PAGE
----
In the past few decades, China has achieved tremendous economic growth, pushing the world’s largest country into the richest country, and leaving behind its archenemy, the United States.
A report by McKinsey Consulting’s research department concluded that China ranks among the top 10 countries whose income accounts for more than 60% of the world’s income.
China tops the list of the richest countries in the world, mainly because it has gained nearly one-third of the world’s net wealth in the past two decades.
“We are now richer than ever before,” Jan Mischke, a partner at the McKinsey Global Institute in Zurich, said in an interview.
According to the study, global net wealth has increased from US$156 trillion in 2000 to US$514 trillion in 2020. The study pointed out that China accounts for almost one-third of this net wealth. The report shows that the country’s wealth has soared from US$7 trillion in 2000 to US$120 trillion.
Nearly 20 years ago, China promoted economic development after joining the World Trade Organization.
However, the net wealth of the United States has increased to more than US$90 trillion, and real estate prices have risen more moderately.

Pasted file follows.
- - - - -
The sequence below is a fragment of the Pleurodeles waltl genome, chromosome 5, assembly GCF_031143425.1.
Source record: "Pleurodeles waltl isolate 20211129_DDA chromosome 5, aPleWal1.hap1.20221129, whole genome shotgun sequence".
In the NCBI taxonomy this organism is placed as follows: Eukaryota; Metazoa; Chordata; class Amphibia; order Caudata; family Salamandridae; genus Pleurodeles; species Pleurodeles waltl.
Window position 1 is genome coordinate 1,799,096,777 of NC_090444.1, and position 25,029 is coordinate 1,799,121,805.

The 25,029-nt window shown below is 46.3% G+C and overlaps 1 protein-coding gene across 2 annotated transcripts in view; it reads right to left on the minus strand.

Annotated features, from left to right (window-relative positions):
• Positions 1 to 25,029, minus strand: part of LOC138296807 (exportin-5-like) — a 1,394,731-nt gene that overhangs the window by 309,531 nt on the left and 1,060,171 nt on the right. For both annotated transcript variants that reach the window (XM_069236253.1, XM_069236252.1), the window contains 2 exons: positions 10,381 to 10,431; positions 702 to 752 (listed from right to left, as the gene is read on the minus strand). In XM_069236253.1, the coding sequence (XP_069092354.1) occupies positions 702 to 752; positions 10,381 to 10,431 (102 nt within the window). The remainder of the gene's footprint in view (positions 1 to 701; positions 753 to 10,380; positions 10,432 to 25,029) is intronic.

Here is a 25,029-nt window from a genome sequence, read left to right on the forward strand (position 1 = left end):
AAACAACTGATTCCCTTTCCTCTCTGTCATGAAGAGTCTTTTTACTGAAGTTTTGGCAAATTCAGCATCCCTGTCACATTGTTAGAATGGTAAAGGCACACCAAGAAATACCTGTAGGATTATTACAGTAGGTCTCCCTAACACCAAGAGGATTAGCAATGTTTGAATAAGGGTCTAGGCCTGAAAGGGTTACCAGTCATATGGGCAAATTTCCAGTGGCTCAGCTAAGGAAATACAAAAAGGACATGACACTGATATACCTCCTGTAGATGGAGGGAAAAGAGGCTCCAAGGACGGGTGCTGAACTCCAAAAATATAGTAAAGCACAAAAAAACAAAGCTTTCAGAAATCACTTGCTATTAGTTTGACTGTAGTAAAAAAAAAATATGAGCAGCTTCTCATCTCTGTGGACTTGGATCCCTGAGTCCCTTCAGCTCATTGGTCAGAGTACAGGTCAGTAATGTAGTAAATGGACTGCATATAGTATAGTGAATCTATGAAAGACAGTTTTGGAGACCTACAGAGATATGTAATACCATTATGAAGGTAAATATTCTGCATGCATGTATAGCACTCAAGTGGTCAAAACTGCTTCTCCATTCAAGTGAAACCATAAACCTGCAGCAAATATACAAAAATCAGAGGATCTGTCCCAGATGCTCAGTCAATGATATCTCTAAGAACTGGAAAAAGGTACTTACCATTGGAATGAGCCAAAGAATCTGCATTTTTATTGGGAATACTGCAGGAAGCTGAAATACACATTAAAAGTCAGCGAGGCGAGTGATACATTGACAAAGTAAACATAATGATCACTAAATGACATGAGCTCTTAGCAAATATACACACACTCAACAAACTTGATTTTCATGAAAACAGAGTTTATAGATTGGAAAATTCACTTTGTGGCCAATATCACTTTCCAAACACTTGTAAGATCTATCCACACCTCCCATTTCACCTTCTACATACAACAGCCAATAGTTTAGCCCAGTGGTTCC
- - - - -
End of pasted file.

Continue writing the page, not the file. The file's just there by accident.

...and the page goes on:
The report shows that more than two-thirds of the world’s wealth is in the hands of 10% of the world’s elites.
According to a McKinsey report, 68% of global net wealth can be attributed to real estate.
According to a report by Bloomberg, soaring real estate prices may make it difficult for many people around the world to afford housing, which may lead to an economic crisis.
“Surging real-estate values can make home ownership unaffordable for many people and increase the risk of a financial crisis — like the one that hit the US in 2008 after a housing bubble burst,” states the report. “China could potentially run into similar trouble over the debt of property developers like China Evergrande Group.”
The McKinsey report said the ideal resolution to this problem would be for an increase in more productive investments that would increase global GDP.
“The nightmare scenario would be a collapse in asset prices that could erase as much as one-third of global wealth, bringing it more in line with world income,” stated the report.